A scholarly book about the Danish Dozen doesn't include any of the infamous cartoons some of which depicted Islam's Prophet. The DailyCartoonist tells us that the publisher, Yale University Press, squeamishly consulted with "two dozen authorities, including diplomats and experts on Islam and counterterrorism," who all agreed that including the cartoons in The Cartoons That Shook the World would involve a risk of reviving the deadly violence that followed the publication of the cartoons in Denmark four years ago. So Yale Press decided not to include them. Religion scholar Reza Aslan, author of No God but God: The Origins, Evolution, and Future of Islam, calls the publisher a coward: "This is an academic book for an academic audience by an academic press," he said. "There is no chance of this book having a global audience, let alone causing a global outcry," adding, "It's not just academic cowardice, it is just silly and unnecessary."
The author of the book at issue, Jytte Klausen, a native of Denmark who has been at Brandeis University for 17 years and is a specialist on Muslim communities in Europe, argued against Yale's decision, but in the end grudgingly acquiesced, reported James F. Smith at the Boston Globe. But Klausen thought the situation ironic: "The people who gave advice to the university were not given the opportunity to read my book. They reacted based on e-mailed pictures of the illustrations. What happened here is strikingly similar to when the Danish mullahs were traveling around the world e-mailing their pictures to make people angry. Yale University also, in a similar fashion, removed the cartoons from the context [by asking advice without providing the context of the entire book]. The issue was, should you really ask for that sort of advice [without] providing context? But once you got that advice, and coming from the sources it came from, I don't think [Yale] had much choice. If I was an administrator at the university, I would have pulled the cartoons."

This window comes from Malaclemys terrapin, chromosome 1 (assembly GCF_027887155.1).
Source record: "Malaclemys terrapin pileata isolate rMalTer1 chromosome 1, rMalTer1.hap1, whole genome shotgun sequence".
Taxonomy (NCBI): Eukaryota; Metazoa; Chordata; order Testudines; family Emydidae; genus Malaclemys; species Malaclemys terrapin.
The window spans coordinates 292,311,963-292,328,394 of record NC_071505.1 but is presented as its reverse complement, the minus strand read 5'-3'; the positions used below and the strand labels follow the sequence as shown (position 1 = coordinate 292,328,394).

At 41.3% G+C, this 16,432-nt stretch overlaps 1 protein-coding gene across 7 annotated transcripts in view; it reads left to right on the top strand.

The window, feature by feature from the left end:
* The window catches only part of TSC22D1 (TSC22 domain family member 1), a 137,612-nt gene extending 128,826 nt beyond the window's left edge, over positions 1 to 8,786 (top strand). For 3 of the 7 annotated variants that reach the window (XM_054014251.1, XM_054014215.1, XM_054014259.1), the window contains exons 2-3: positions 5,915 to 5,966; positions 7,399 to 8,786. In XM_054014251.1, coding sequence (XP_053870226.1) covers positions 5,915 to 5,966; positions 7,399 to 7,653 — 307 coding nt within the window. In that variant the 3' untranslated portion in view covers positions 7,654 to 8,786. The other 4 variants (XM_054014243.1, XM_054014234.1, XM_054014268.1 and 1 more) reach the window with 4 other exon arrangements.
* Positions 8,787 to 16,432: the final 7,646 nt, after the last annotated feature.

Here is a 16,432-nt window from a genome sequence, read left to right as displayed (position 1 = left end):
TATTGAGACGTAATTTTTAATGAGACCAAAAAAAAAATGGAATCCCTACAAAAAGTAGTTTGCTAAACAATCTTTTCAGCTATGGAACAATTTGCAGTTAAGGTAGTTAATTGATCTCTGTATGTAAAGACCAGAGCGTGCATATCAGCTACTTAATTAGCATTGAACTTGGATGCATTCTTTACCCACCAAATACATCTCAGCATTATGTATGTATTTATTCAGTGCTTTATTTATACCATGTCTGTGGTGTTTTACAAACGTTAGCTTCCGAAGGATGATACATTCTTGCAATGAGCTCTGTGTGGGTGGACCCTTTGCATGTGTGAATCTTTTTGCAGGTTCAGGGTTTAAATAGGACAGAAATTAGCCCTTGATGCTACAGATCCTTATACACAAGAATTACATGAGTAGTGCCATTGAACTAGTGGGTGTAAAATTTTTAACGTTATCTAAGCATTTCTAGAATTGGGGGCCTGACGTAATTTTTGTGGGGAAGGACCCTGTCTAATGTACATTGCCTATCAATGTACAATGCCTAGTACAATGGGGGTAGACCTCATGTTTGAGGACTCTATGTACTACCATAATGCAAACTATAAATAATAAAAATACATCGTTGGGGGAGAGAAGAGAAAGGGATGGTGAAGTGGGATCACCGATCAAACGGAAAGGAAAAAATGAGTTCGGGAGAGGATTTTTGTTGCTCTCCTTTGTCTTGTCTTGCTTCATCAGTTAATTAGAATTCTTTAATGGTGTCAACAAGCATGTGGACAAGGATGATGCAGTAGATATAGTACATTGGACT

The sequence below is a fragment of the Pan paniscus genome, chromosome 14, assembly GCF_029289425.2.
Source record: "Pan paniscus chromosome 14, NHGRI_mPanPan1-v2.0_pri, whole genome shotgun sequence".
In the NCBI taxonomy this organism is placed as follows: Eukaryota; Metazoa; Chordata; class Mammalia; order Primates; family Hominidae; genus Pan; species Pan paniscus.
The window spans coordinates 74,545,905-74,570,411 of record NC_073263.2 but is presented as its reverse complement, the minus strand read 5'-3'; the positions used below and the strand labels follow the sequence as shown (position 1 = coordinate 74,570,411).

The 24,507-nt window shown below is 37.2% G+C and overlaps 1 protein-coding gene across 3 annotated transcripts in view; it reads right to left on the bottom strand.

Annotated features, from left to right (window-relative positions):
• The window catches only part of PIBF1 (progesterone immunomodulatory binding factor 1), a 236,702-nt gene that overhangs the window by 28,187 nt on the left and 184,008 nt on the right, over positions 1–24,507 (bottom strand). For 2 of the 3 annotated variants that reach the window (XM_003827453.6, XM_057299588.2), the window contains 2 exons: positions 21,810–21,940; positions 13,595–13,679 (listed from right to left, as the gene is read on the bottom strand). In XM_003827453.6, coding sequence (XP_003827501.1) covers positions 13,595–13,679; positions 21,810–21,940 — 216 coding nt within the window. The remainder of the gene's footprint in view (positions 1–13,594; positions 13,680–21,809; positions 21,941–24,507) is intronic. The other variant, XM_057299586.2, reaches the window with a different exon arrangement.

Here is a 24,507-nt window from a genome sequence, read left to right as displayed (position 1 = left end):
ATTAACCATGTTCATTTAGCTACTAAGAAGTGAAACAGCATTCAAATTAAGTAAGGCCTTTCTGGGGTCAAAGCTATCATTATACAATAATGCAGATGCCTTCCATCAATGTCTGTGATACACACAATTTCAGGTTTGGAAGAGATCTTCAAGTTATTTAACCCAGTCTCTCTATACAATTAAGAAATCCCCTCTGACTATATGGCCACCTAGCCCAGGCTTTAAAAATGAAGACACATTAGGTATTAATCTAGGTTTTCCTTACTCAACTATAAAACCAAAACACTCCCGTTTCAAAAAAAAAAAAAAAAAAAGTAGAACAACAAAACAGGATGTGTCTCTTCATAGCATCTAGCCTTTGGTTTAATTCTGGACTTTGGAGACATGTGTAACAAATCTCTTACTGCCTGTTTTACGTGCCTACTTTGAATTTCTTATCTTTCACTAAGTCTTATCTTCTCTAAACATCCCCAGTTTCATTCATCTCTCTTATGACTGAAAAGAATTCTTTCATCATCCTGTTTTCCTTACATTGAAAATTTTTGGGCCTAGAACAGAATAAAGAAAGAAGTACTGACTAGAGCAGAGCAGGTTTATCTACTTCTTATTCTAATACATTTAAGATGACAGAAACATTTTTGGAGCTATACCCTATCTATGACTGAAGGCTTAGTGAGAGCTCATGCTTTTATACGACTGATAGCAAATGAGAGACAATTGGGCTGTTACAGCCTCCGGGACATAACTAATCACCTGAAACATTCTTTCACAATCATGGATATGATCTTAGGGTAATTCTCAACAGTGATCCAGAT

Yale's decision is even more reprehensible — and Klausen's anger less understandable — given her plan for the display of the cartoons. The book would not have reprinted the twelve cartoons as individual cartoons: her plan was to reproduce the whole page from the Jyllands-Posten newspaper where the offending cartoons initially appeared on September 30, 2005. Presuming that her book is of the usual bookish dimensions — say, 6x9 inches — the cartoons would appear in it too small to be readily perceived.
Although Klausen surrendered to Yale's squeamishness about the Danish Dozen, she did not agree when Yale went further, editing out historical artworks depicting the seventh-century Prophet because, presumably, many Muslims object to any pictures of Muhammed. So the book will appear with an author's note from Klausen, who says Yale's decision is a violation of academic freedom and a case of "anticipatory fear on the part of the university of consequences that it only dimly perceives. The metaphor I use," she continued, "is the monster in the woods: You can't see it at night but you know it's there, and if you provoke the monster, it's your responsibility," she told Smith in an interview this week in her Brandeis office.
In other words, fear rules. Nothing new here: it was ever thus. Even though we've pretended otherwise and sometimes acted in accordance with principle despite being fraught with fear. Islamic terrorists have won: Muslim hooligans have succeeded in changing our behavior, altering the principles that have shaped Western civilization for centuries. The rule of the Koran's blood-thirsty militant Allah is not much different than that of the cranky megalomania of the Old Testament Yahweh, you'll say, but either one tends to overwhelm with decibels the quieter humilities of the New Testament's somewhat more permissive protagonist.